Helping critters in the river and the sky
There were no job openings when I came across the Ohio River Islands National Wildlife Refuge. But that didn’t stop me; I decided to jump right in and volunteer with the refuge’s friends group and also helped with tree plantings, trash pick-ups and managing deer hunts.
Eventually, I landed a job as a visitor services specialist through the Pathways program. Visitor services are a crucial part of gaining public support and informing the community of our mission. This is an especially challenging task at the Ohio River Islands National Wildlife Refuge, since it is spread out over 362 miles along the Ohio River. I plan, prepare, and carry out educational programs that teach visitors about refuge lands and native wildlife. My main objective is to make sure everyone has a great experience during his or her visit. We stay pretty busy with numerous field trips from schools, camps, scout groups, and many other organizations. Additionally, during the summer we hold youth programs that are open to the public. Two of my personal favorites are “Insect Safari” and “Be a Junior Biologist for a Day.” Our goal is to get children interested in nature at a young age so they can later become good stewards of the land.
The neat thing about my job is that it doesn’t end with public outreach. I gain a broad range of field experience by helping with biological surveys and wildlife management. I was even fortunate enough to do work details at both White Sulphur Springs National Fish Hatchery and Canaan Valley National Wildlife Refuge. I have helped our biologist restock freshwater mussels into the Ohio River in areas that can once again support healthy, diverse populations. Freshwater mussels are one of the key faunal groups that the refuge focuses on protecting. It is amazing to see the significant environmental benefits mussels provide to their ecosystem as a filter feeder.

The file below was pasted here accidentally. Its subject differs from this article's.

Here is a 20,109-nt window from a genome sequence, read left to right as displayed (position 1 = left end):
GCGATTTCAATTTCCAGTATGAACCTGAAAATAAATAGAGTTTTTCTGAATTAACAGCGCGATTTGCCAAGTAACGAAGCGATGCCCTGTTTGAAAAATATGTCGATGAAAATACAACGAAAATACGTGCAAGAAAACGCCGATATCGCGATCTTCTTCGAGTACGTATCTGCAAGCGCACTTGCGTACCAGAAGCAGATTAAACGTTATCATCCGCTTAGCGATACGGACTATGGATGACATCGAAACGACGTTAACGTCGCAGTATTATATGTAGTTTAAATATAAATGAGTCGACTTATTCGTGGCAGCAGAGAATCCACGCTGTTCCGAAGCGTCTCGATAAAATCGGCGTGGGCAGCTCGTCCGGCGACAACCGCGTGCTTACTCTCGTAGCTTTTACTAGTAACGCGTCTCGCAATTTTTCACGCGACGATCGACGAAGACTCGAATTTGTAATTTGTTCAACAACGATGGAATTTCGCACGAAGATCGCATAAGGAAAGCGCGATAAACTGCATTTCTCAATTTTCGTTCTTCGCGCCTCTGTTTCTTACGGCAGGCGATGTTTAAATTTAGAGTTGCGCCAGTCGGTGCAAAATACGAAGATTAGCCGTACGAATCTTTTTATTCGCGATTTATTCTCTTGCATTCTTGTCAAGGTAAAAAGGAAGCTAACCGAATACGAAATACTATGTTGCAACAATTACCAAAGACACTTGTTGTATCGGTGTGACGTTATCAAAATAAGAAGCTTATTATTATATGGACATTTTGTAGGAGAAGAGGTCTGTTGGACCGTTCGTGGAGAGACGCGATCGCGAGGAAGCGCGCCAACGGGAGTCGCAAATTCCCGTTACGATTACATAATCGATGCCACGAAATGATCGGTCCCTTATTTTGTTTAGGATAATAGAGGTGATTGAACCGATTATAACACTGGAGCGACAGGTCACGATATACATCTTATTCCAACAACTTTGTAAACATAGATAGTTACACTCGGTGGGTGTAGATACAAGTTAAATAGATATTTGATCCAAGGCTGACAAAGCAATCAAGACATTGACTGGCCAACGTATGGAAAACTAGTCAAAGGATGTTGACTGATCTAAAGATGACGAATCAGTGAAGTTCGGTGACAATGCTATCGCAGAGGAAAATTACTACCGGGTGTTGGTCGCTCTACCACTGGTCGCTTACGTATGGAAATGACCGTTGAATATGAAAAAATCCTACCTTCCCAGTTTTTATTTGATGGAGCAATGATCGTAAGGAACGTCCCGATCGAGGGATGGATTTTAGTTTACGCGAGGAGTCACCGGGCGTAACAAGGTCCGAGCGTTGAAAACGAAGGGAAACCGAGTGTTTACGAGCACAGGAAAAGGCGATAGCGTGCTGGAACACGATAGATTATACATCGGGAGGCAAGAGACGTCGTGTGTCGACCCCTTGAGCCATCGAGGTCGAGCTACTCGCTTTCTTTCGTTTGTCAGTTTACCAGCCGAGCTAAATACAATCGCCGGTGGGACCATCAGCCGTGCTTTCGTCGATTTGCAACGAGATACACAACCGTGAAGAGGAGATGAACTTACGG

I also conduct bat surveys on the islands after sunset. During the survey, we collect critical data that will be used to track the diversity of species and long-term population trends, using computer software, GPS, and an ultrasonic receiver. The ultrasonic receiver converts the high frequency sound produced by bats into an audible sound, which identifies the species without capture. This data is being used to quantify the devastating effects that White-Nose Syndrome has on bat populations in North America.
Working at the refuge has definitely been a unique experience. Everyone’s willingness to share their knowledge and skills has shown me the diversity of opportunities within the Service. My experience has given me a once in a lifetime opportunity and I have truly found a career path that I am passionate about and hope to continue.